Business Model Of Ikea – IKEA is one of the largest furniture retailers in the world today. In 2020, IKEA was the seventh most valuable retail brand in the world. It is worth nearly $19 billion, operates more than 400 stores in multiple countries, and generates more than $35 billion in revenue. The Swedish multinational group designs affordable, high-quality ready-to-assemble furniture, kitchen appliances and other home products.
Since 2008, retail has dominated the furniture market. Despite the popularity of online shopping, IKEA still attracts millions of shoppers to its physical stores. In fact, in 2020, IKEA stores had 825 million visits worldwide despite the Covid-19 pandemic. Last year they had one billion store visits.
Business Model Of Ikea
It’s clear that IKEA is a formidable giant, but how does the company do it? How have they consistently offered high-quality, innovative furniture products at affordable prices for nearly eight years? How can they attract millions of customers to their stores?
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If you’ve ever shopped at IKEA, you’ve probably fallen victim to the IKEA pull. Time seems to stop the moment you walk through the door. Instead of getting the furniture you were looking for, you end up going home with two new kitchen appliances and some Swedish meatballs. This effect is by design.
The success of IKEA’s business model can be attributed to many things. The IKEA effect is one of them. However, the most critical factor in IKEA’s success is its iron grip on cost control during product development. As one of the world’s largest privately held companies, its financial success can also be attributed to founder Ingvar Kamprad’s frugal nature.
So let’s take a deeper look at how IKEA managed to develop and sustain this business model without investors.
IKEA’s story begins in 1943, just before the end of World War II. Raised in rural Sweden, Kamprad started his own book business at the age of five. He started selling pencils, pens and flower seeds when he was 10 years old.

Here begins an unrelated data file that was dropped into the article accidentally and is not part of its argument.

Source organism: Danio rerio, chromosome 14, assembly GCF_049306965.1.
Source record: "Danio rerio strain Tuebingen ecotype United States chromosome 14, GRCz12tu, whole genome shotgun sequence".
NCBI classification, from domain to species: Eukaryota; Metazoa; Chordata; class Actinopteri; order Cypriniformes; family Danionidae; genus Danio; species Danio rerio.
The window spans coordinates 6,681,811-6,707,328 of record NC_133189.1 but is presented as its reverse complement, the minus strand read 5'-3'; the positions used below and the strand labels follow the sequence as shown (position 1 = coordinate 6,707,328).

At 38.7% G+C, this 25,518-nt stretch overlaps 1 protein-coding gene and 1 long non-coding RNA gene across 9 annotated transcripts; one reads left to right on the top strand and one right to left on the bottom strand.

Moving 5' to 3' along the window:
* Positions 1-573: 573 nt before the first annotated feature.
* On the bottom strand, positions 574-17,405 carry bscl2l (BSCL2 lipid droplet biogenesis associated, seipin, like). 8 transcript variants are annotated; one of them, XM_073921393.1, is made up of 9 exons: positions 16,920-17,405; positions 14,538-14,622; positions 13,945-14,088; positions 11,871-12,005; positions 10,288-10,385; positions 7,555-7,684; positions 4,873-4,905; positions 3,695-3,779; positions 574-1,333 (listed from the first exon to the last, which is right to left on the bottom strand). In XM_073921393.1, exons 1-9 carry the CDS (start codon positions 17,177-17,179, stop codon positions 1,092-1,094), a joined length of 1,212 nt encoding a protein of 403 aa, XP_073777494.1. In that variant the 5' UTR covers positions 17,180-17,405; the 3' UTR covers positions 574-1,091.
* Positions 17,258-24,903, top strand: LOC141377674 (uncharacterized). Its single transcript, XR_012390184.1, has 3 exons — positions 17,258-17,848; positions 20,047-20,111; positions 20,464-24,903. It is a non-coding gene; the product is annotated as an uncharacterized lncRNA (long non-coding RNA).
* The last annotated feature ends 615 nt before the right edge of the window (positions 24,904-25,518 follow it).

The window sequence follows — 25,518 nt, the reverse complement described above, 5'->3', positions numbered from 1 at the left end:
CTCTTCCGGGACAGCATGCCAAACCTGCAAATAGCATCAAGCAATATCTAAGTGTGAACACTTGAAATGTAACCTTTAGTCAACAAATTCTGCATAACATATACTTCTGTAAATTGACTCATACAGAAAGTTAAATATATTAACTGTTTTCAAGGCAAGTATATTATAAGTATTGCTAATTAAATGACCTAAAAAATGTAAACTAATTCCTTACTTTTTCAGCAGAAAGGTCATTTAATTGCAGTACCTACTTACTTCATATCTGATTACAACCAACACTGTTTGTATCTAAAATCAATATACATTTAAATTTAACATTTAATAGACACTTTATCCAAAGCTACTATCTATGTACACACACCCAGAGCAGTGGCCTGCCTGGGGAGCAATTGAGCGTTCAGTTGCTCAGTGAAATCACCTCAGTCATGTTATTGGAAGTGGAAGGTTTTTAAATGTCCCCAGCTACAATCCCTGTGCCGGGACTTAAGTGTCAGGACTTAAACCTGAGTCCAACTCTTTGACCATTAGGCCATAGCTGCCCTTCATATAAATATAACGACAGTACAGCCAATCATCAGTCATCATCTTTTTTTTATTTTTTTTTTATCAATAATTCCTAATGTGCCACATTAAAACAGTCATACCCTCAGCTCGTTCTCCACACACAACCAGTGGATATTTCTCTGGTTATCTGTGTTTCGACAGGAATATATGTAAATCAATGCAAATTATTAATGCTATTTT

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In 1943, 17-year-old Ingvar Kamprad was given some money by his father to do well in school. This was quite an achievement, as he had poor digestion and had to work hard. Kamprad used the prize money to start a small business selling general household and personal items.
Sweden’s countryside is sparse, especially in the Swedish province of Samland, where Ingvar lived. The young teenager quickly realized that there was a market for cheap goods as the war affected the Swedish and global economy. Ordinary people were trying to save as much as possible.
Kamprad sells pens, wallets, table runners, watches, jewelry, postcards, nylon socks, and picture frames, all at affordable prices. His means of distribution was his mother’s bicycle, which he used to take to various farms to deliver his goods.
His business strategy proved popular, and by 1945, Kamprad could no longer cope with personal sales calls. So he started advertising in local newspapers and turned his business into a mail-order service. He partnered with a local milk truck driver who delivered his produce to a nearby train station.
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Five years later, Kamprad incorporated furniture into the IKEA range. World War II was over and the world was in the process of rebuilding. In post-war Sweden, there were young people and families looking for stylish and affordable furniture.
Traditionally, younger generations receive handmade furniture from their families. Since 1935, the Swedish Furniture Council, made up of manufacturers and retailers, has agreed to raise furniture prices. The price was 41% higher than other household products.
As the post-war Swedish government built lots of houses and paid off its furniture debt, Kamprad saw a gap in the market. In Samland, where he grew up, several small furniture factories produced furniture using wood from local forests. So he began placing large orders from local factories and selling furniture at low prices. This did not go down well with the Swedish furniture mafia.
1951: IKEA launches its iconic furniture catalog and opens its first showroom against the face of the Swedish furniture card
Ikea’s Strategy Formation Process
IKEA has released its first official catalog with the MK wing chair on the cover. The release was widely criticized. Prices were very low compared to the national average. Many people were skeptical about the quality of the furniture, believing that it was not well built. Returning items is also a problem because customers expect something different from what they ordered.